Godley entered the Staff College, Camberley, in 1899, but before finishing the course went off to South Africa to assist in raising volunteers. He was at Mafeking when the South African War broke out, and during the siege commanded an attack that failed because he had not ascertained the forward situation. This lack of command understanding was to be demonstrated again in the First World War. After the relief of Mafeking he took part in operations in the Transvaal, including commanding the Rhodesian brigade as a brevet lieutenant-colonel. He was posted to the newly formed Irish Guards in 1900 and was in 1901 appointed deputy assistant adjutant-general and commander of the Mounted Infantry School at Aldershot. In 1904 he witnessed German army manoeuvres; he recorded that he was ‘not much impressed’ (Godley, 108). He was promoted colonel in 1906 and appointed general staff officer, grade 1, in the 2nd division at Aldershot, where he became responsible for training and staff work in the field. By then training had taken on a more practical character.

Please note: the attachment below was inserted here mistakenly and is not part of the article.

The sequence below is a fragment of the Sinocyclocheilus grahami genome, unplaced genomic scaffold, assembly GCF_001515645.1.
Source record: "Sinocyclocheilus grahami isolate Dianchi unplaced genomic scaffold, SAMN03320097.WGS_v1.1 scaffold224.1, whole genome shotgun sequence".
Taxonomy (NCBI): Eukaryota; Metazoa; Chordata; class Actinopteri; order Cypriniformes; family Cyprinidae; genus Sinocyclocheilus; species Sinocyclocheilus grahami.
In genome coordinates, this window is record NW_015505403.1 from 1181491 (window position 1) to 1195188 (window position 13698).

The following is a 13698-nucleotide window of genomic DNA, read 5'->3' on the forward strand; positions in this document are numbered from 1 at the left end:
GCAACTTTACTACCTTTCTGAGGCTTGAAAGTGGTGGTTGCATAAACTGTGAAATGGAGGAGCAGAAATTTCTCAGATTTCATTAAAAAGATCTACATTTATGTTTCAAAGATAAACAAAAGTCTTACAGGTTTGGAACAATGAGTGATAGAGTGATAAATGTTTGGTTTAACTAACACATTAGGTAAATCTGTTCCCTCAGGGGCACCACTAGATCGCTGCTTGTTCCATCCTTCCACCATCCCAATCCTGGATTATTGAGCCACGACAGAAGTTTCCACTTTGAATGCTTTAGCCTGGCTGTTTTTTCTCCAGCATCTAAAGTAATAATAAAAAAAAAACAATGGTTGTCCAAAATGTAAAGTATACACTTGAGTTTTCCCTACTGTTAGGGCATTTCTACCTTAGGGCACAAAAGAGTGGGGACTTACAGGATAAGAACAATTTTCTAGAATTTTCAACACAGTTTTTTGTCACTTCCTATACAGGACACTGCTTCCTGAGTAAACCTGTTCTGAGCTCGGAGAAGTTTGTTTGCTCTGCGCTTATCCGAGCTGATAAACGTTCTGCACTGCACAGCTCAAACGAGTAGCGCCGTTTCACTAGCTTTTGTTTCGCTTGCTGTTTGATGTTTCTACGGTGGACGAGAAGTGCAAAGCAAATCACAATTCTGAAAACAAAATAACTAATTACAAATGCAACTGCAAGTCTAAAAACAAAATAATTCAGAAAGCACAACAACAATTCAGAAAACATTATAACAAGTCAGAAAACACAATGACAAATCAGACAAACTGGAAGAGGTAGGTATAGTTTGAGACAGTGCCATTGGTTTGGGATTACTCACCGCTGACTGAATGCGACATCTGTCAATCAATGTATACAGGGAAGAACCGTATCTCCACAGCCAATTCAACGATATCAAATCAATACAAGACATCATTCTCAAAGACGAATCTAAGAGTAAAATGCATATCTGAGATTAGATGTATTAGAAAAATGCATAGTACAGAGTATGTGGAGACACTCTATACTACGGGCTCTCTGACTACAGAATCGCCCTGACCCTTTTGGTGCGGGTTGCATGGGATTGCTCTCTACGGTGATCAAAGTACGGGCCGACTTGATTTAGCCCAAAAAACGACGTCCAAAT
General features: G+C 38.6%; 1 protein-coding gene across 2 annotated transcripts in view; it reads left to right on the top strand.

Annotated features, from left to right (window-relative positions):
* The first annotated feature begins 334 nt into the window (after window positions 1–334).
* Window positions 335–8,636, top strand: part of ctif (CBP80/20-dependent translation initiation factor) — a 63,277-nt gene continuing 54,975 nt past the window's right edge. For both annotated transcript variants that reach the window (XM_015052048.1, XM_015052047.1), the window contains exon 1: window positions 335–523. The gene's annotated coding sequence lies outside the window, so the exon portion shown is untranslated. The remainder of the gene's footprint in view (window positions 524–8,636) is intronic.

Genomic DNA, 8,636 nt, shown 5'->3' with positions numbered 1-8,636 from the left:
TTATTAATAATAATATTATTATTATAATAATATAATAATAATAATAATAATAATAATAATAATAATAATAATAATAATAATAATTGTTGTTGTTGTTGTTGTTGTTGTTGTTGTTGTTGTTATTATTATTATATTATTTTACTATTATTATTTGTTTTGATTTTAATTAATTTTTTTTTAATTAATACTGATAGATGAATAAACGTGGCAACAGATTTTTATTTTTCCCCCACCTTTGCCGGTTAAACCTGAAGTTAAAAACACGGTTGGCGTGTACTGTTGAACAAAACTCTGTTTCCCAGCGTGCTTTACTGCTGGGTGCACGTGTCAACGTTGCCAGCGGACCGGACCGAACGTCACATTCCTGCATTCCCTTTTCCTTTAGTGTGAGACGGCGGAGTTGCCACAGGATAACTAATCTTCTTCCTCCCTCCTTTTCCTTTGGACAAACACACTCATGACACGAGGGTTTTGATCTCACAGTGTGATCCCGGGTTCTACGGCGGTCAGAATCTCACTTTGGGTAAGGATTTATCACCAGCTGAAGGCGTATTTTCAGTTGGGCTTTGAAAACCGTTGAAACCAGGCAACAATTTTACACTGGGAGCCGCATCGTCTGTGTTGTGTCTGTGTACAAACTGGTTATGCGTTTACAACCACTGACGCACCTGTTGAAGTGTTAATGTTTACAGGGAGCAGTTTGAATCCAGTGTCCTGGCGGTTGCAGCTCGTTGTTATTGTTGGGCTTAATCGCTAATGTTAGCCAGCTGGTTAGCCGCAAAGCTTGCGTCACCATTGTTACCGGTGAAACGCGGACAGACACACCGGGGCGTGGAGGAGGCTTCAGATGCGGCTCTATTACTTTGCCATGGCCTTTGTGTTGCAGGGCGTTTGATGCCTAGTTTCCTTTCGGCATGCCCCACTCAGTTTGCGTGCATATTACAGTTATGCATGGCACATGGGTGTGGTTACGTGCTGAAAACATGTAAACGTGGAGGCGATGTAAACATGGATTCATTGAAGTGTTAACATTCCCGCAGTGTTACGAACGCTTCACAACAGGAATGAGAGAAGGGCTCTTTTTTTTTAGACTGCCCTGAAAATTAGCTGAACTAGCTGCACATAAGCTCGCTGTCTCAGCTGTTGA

In 1910 Godley was offered the post of general officer commanding the New Zealand forces with the rank of temporary major-general. His acceptance was influenced by the advice of senior generals and, almost certainly, his dependence on army pay. New Zealand had recently legislated for a universal compulsory part-time military training scheme to replace the small and outdated volunteer force. When the First World War broke out in 1914 it was due to Godley’s determination, experience in staff work and training, insistence on efficiency, and outstanding administrative ability that the New Zealand army was capable of being integrated with other British forces. Given the limited time available it was a major achievement. Godley was not responsible for the serious lack of capable senior officers; he did, however, bear responsibility for his choice of staff officers throughout the war.